Sometimes no doesn't mean no. If an insurance claim is turned down, most people give up — but it can be worth fighting.

An extreme example is some of the Christchurch earthquake victims taking to the streets to protest.

However, there are earlier steps to take that can lead to a disputed claim being paid.

Accept you might be wrong

I'm a pig in the proverbial when reading insurance case notes. They're fascinating, but the insurance company is often in the right.

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Insurance isn't designed to cover you for predictable events such as having a heart attack when you already have heart disease. Nor will it cover you if you fail to look after your belongings adequately — such as leaving your camera in full view in an unlocked car.

You may also have taken out a budget policy that doesn't cover all eventualities. Or you may have failed to declare all material facts to the insurer.

Had the underwriters known the truth the insurer might not have offered cover in the first place and can cancel your policy retrospectively.

Use a broker

These intermediaries can liaise with the insurance company on your behalf, says Susan Taylor, chief executive officer of Financial Services Complaints Limited (FSCL), one of two complaints resolution services that handle insurance claims.

If there is an issue, the broker should go in to bat for you and can get a claim over the line that might otherwise be declined.

Keep it in writing

Karen Stevens, chief executive of complaints resolution service the Insurance & Financial Services Ombudsman, says after you have checked your policy and have the evidence you need you should make a formal complaint in writing to your insurer.

If you're handling the claim yourself keep everything in writing or record your own calls. I experienced a situation where the call in which I asked permission to use a particular osteopath was "lost" and the claim declined because I had allegedly gone to an unapproved provider for my treatment.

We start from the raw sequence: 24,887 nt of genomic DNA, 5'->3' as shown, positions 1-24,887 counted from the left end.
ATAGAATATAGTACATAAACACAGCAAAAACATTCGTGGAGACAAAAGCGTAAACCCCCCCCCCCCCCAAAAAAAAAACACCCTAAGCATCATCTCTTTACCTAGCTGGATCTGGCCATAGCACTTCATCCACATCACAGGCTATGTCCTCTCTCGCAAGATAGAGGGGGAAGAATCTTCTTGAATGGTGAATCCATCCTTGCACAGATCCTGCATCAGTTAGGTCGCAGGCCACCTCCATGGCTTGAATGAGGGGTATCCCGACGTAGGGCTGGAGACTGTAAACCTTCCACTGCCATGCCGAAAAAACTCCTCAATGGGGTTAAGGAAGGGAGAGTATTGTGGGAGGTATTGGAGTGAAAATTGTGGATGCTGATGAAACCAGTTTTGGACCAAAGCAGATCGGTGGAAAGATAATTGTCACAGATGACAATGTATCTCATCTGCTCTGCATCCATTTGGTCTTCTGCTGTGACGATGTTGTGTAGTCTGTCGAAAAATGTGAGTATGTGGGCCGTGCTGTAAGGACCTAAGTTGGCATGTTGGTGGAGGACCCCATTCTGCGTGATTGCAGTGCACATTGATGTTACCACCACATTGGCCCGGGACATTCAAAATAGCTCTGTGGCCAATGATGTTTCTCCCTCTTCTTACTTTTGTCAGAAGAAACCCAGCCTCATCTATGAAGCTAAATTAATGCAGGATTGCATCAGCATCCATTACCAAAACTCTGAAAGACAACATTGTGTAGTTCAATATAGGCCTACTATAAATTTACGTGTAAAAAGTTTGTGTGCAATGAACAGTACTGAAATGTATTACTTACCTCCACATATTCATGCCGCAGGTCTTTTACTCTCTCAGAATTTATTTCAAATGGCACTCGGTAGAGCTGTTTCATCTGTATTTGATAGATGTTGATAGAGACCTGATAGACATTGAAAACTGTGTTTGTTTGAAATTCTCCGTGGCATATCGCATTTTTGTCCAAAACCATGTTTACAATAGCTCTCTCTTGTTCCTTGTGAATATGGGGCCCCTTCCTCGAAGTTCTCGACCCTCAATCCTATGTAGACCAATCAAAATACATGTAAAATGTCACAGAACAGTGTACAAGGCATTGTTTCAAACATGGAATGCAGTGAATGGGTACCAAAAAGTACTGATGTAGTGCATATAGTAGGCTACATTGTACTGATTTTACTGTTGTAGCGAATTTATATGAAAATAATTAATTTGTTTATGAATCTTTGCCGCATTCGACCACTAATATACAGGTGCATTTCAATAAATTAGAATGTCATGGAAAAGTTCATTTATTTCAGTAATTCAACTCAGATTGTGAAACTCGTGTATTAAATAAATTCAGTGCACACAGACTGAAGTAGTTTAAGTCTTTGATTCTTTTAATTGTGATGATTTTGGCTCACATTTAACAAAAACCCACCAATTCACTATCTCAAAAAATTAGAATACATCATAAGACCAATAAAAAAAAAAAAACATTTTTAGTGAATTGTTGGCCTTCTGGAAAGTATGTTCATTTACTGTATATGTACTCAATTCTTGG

Eventually the company relented. It would have been easier if I'd recorded the call myself.

Don't take "no" for an answer

Providing the policy does cover you or the claim is in a grey area, keep up the pressure on the insurance company.

Post on social media. Insurance companies hate being portrayed as the bad guys. I noticed at the height of Youi Insurance's mis-selling issue, that customers who failed to accept the initial fob-off and kept posting on its Facebook page had their claim paid.

Youi was fined $320,000 after pleading guilty to charges relating to misleading sales techniques.

Check the Fair Insurance Code

The code sets out time frames within which insurers must deal with your claim or complaint, says Taylor.

"You can also make a complaint about an insurer's service, if you feel the insurer is unnecessarily delaying the processing of your claim," she says.

Ask for 'ex gratia'

Many insurance companies will pay out a problematic claim on a goodwill basis. Sometimes the claim is borderline and the company is erring on the side of caution, or it will cost less in the long run to pay the claim.

Get a letter of deadlock

If you've tried all angles with the insurance company's internal complaints staff, you need to get what's called a "letter of deadlock", which allows you to take the next step and have your case heard by an independent dispute resolution service.

Your insurance company must by law belong to such as service. They employ legally trained staff and will seek third party opinions to ensure a claim is handled fairly and independently. The dispute resolution services have a limit of $200,000 plus GST on the size of claim they can consider.

Go to the big guns

Insurance companies must accept the decision by the complaints resolution service as full and final settlement, but policyholders can go to the District Court if they do not agree with the assessment or if their claim is over $200,000.

Insurance lawyers have won some big settlements for their customers — but, be warned, this can come with big costs.

There are cases in which people aren't covered where it's patently unfair. When that happens, insurance companies often update their policy wording to make it fairer.

For example, after the Christchurch earthquakes, a number of businesses found they had no cover for business interruption insurance because their businesses were behind the cordon rather than damaged.

As a result these policies now typically cover for loss of access to a business not only because of physical damage.